We saw this coming. As humanitarians, our risk assessments in different parts of the world have always factored in the potential for extreme weather events and the spread of vector-borne diseases, of drought, desertification, and mass displacement. Emergency first responders like us work up scenarios for interventions and gain experience each time we put our planning to the test in real crises.
In late March Cyclone Idai carved a path of devastation across Zimbabwe, Mozambique, and Malawi. It was the deadliest cyclone to hit the region in more than a century, others have even referred to it as “Africa’s Hurricane Katrina.” More than 1,000 people were killed. Many more saw their homes, food crops, and even entire villages washed away.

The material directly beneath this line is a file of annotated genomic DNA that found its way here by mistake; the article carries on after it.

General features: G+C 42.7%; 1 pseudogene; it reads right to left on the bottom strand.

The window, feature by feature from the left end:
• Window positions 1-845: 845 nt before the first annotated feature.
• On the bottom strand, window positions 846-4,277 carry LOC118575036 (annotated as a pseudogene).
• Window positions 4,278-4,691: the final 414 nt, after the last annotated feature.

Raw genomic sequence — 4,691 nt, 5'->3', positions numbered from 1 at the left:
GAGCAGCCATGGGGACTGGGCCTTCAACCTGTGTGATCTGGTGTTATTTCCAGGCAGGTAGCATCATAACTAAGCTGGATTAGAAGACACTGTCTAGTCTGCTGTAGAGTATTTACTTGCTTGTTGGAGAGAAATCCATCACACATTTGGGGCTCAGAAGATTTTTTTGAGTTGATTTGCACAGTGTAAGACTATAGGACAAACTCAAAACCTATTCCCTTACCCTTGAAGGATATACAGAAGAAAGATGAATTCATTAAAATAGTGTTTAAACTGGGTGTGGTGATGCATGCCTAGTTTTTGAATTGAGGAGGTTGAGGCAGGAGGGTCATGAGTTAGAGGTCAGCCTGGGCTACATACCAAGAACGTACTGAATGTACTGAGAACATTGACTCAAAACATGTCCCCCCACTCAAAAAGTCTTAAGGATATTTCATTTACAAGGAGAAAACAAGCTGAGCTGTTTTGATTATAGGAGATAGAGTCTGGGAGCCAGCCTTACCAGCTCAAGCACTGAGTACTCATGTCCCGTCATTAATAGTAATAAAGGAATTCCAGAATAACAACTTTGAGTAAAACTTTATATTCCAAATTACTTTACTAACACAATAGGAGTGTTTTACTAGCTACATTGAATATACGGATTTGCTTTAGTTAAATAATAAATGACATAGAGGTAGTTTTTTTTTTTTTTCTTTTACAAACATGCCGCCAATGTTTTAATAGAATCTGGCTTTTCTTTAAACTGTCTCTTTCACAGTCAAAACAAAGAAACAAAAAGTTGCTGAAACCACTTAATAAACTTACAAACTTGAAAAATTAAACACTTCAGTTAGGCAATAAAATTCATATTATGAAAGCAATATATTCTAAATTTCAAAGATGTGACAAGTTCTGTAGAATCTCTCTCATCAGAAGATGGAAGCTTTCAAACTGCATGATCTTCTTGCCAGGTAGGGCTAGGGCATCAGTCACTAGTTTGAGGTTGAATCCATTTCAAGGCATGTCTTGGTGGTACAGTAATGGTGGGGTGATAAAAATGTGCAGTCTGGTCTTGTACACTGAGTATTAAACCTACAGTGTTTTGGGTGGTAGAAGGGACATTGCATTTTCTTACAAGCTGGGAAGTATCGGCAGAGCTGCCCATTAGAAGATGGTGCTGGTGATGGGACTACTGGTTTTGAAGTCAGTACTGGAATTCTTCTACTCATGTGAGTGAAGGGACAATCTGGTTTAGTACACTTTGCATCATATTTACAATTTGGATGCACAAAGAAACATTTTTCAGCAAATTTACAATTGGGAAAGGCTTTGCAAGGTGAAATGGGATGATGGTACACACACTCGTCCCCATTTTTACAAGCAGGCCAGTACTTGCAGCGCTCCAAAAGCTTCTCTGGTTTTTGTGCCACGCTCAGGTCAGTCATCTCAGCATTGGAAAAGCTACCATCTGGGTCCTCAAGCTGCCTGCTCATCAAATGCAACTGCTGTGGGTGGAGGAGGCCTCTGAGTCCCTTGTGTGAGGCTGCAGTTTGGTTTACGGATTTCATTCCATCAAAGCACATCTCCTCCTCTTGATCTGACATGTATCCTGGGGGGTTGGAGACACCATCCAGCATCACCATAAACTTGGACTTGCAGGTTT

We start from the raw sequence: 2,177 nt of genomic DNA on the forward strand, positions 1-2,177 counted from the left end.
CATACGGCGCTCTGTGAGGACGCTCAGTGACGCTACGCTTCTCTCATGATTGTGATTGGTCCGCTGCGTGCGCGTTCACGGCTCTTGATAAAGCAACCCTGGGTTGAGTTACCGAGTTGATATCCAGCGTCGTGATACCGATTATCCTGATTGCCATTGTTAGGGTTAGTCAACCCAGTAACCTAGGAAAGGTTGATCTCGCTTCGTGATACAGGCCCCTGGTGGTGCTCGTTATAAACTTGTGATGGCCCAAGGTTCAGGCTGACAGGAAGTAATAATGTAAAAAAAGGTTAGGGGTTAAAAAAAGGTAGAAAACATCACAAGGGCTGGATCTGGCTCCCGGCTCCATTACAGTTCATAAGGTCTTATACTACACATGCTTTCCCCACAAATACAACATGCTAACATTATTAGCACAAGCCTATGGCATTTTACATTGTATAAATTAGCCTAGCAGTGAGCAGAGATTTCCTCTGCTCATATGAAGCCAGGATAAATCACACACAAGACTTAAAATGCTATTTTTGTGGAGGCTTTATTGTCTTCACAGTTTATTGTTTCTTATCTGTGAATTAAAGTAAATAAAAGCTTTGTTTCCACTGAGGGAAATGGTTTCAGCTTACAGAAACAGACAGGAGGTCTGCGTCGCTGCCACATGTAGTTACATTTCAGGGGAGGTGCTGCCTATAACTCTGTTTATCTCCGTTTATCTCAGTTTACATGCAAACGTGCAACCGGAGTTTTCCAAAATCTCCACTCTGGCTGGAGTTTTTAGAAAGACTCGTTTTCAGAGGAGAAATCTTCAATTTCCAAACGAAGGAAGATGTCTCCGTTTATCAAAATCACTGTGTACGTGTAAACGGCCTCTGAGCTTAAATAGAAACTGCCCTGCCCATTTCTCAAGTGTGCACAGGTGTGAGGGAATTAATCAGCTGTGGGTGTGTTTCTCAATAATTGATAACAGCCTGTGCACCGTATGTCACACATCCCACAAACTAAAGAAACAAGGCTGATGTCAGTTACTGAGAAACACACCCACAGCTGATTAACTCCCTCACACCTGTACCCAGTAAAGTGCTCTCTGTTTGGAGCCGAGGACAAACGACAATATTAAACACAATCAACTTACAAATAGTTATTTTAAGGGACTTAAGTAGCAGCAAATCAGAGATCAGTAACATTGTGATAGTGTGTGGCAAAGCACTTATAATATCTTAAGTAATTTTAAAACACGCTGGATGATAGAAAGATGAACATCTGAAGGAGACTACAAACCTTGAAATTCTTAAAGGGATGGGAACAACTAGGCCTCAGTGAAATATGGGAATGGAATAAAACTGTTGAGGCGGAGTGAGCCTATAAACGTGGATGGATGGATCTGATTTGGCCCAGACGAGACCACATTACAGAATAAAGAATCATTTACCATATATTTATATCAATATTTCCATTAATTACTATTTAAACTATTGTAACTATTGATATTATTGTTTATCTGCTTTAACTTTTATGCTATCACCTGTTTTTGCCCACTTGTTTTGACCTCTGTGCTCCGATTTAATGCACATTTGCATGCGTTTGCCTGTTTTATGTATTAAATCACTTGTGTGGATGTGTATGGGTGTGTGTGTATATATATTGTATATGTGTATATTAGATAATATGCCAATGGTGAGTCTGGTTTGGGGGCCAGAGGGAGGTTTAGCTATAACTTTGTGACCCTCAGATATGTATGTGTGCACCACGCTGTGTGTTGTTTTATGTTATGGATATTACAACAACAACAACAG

Mozambique, which was affected by an unprecedented two tropical cyclones over a matter of weeks, is still reeling from the impact a month after the latest disaster. But resultant devastation caused by the cyclones could impact the country’s elections as concerns are raised over whether the southern African nation can properly hold the ballot scheduled for later this year.
The city of Dondo, about 30 kilometres from Beira, central Mozambique, didn’t escape the strong winds of Cyclone Idai. It is estimated that more than 17,000 families were displaced and more than a dozen schools were destroyed in the city.
It was one of the worst tropical cyclones hit Southern Africa in recent times. Cyclone Idai, which has been characterised by heavy rains and flooding including mudslides in some parts of Mozambique, Zimbabwe, and Malawi, has left more than 750 dead, with thousands marooned in remote rural areas, whilst others are still unaccounted for. More than 1,5 million people are affected by the cyclone in the region.